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Lens is an industrial city in the Pas-de-Calais in Northern France near the border with Belgium. It has a population of approximately 36,000 residents. Originally the region was famous for coal mining and the destructive evidence of the First World War giving a rather depressing outlook. Surrounding the town, the landscape is freckled with the remains of its mining history and deeply dug wartime trenches which have left a unique landscape. However, it is undergoing a revival and is now a thriving community with a university and the recently opened Louvre-Lens art museum. There is an accent on attracting visitors to explore the area which includes several museums, historic cemeteries and an internationally renowned sports stadium. 17 km from Arras, the department capital, and an hour and a half’s drive from the Channel ports (Calais 90 km ), Lens is easily accessible from the UK and is an interesting place to stay while discovering the Pas-de-Calais.
Lens was part of the Spanish Netherlands in the 1520s and was only returned to French ownership in 1659. Coal was discovered in 1849 which created wealth and boosted the local economy for over a hundred years making it an important industrial centre. Mining ceased in the 1960s causing a general decline and the area had almost double the national unemployment rate.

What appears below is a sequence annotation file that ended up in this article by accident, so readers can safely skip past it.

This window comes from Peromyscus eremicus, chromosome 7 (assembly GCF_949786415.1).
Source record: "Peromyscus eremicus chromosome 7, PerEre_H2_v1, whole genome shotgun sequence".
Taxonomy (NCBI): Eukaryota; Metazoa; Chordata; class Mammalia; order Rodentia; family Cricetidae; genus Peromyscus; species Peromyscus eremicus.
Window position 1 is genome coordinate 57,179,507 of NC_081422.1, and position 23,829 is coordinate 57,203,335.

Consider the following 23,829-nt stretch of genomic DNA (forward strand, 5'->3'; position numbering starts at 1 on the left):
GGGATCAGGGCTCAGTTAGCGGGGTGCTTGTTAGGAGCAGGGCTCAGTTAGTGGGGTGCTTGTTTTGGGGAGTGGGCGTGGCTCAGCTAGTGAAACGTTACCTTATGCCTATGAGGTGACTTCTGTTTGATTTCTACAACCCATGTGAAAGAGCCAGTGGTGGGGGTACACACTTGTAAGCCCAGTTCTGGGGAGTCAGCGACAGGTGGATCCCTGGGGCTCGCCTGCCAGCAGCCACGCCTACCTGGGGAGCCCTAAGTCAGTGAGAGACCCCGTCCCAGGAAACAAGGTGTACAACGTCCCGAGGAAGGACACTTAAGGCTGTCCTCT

The cultural aspects of the Nord Pas-de-Calais towns and villages give a visual history
epitomised by the Romanesque, Gothic and Baroque styles of the local architecture. They are grandiose buildings and pay testament to the flourishing local democratic revolution which took place between the 11th and 17th centuries.
The city was reduced to rubble during World War I and suffered enormous bomb damage by Allied troops during its German occupation in World War II. There are many war memorials nearby including one at Vimy where the battle of Vimy Ridge was fought and 3 miles northwest of Lens, the Battle of Loos took place.
Today, with the opening of the Louvre-Lens museum and an emphasis on youth and culture, the city is encouraging entrepreneurs and companies to invest in local business opportunities. With a population of half a million residents in the metropolitan area, a programme of redevelopment is taking place which is predicted to transform the area within ten years.
Opened in December 2012, the Louvre-Lens art museum, a branch of the Louvre in Paris , exhibits works of world importance. It is built on an old disused colliery site and is located in an 48 acre landscaped park which is also open to the public. The building has been designed by Japanese architects and is a succession of four inter-connected rectangles all made from steel and glass in a single storey. It is a superb example of understated design with a spacious Gallery of Time encompassing a vast area about 400 ft. by 80 ft. offering an overview of what man has achieved over 6,000 years. The open plan design has reflective aluminium walls which serve as a mirror for the exhibits which are displayed on ‘exhibition islands’. Within the space, 205 key works from Greek sculpture to 19th century French masterpieces are presented in an avant-garde form with no works hung on the walls. This museum is already considered one of the great cultural attractions of recent times and visitor numbers are encouraging. There is a free local bus from Lens station direct to the museum.